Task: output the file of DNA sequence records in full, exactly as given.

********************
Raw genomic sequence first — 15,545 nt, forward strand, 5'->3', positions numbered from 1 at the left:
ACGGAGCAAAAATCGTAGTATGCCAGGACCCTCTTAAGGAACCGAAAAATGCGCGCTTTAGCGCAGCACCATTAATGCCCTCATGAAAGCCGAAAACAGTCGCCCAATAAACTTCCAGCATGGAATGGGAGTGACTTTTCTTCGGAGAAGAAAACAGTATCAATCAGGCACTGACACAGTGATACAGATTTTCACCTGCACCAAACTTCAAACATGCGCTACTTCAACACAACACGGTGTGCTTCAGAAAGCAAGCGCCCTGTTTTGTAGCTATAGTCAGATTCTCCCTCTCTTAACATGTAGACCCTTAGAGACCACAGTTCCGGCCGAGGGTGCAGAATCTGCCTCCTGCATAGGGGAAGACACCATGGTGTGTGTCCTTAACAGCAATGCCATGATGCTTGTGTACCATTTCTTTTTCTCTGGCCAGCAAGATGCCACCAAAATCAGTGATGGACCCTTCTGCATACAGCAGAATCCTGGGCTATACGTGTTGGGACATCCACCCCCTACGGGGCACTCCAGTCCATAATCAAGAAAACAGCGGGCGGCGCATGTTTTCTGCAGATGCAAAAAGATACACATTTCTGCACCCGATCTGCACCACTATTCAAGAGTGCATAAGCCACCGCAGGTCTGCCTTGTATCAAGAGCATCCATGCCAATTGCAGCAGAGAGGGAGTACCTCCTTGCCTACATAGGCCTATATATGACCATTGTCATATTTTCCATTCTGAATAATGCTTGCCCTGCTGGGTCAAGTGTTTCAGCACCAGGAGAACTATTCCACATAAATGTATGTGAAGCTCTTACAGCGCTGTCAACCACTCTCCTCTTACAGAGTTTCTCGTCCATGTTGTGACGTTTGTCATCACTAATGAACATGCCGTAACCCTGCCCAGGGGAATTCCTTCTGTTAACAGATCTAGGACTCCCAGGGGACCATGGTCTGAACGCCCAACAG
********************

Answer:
Raw genomic sequence first — 15,545 nt, forward strand, 5'->3', positions numbered from 1 at the left:
ACGGAGCAAAAATCGTAGTATGCCAGGACCCTCTTAAGGAACCGAAAAATGCGCGCTTTAGCGCAGCACCATTAATGCCCTCATGAAAGCCGAAAACAGTCGCCCAATAAACTTCCAGCATGGAATGGGAGTGACTTTTCTTCGGAGAAGAAAACAGTATCAATCAGGCACTGACACAGTGATACAGATTTTCACCTGCACCAAACTTCAAACATGCGCTACTTCAACACAACACGGTGTGCTTCAGAAAGCAAGCGCCCTGTTTTGTAGCTATAGTCAGATTCTCCCTCTCTTAACATGTAGACCCTTAGAGACCACAGTTCCGGCCGAGGGTGCAGAATCTGCCTCCTGCATAGGGGAAGACACCATGGTGTGTGTCCTTAACAGCAATGCCATGATGCTTGTGTACCATTTCTTTTTCTCTGGCCAGCAAGATGCCACCAAAATCAGTGATGGACCCTTCTGCATACAGCAGAATCCTGGGCTATACGTGTTGGGACATCCACCCCCTACGGGGCACTCCAGTCCATAATCAAGAAAACAGCGGGCGGCGCATGTTTTCTGCAGATGCAAAAAGATACACATTTCTGCACCCGATCTGCACCACTATTCAAGAGTGCATAAGCCACCGCAGGTCTGCCTTGTATCAAGAGCATCCATGCCAATTGCAGCAGAGAGGGAGTACCTCCTTGCCTACATAGGCCTATATATGACCATTGTCATATTTTCCATTCTGAATAATGCTTGCCCTGCTGGGTCAAGTGTTTCAGCACCAGGAGAACTATTCCACATAAATGTATGTGAAGCTCTTACAGCGCTGTCAACCACTCTCCTCTTACAGAGTTTCTCGTCCATGTTGTGACGTTTGTCATCACTAATGAACATGCCGTAACCCTGCCCAGGGGAATTCCTTCTGTTAACAGATCTAGGACTCCCAGGGGACCATGGTCTGAACGCCCAACAG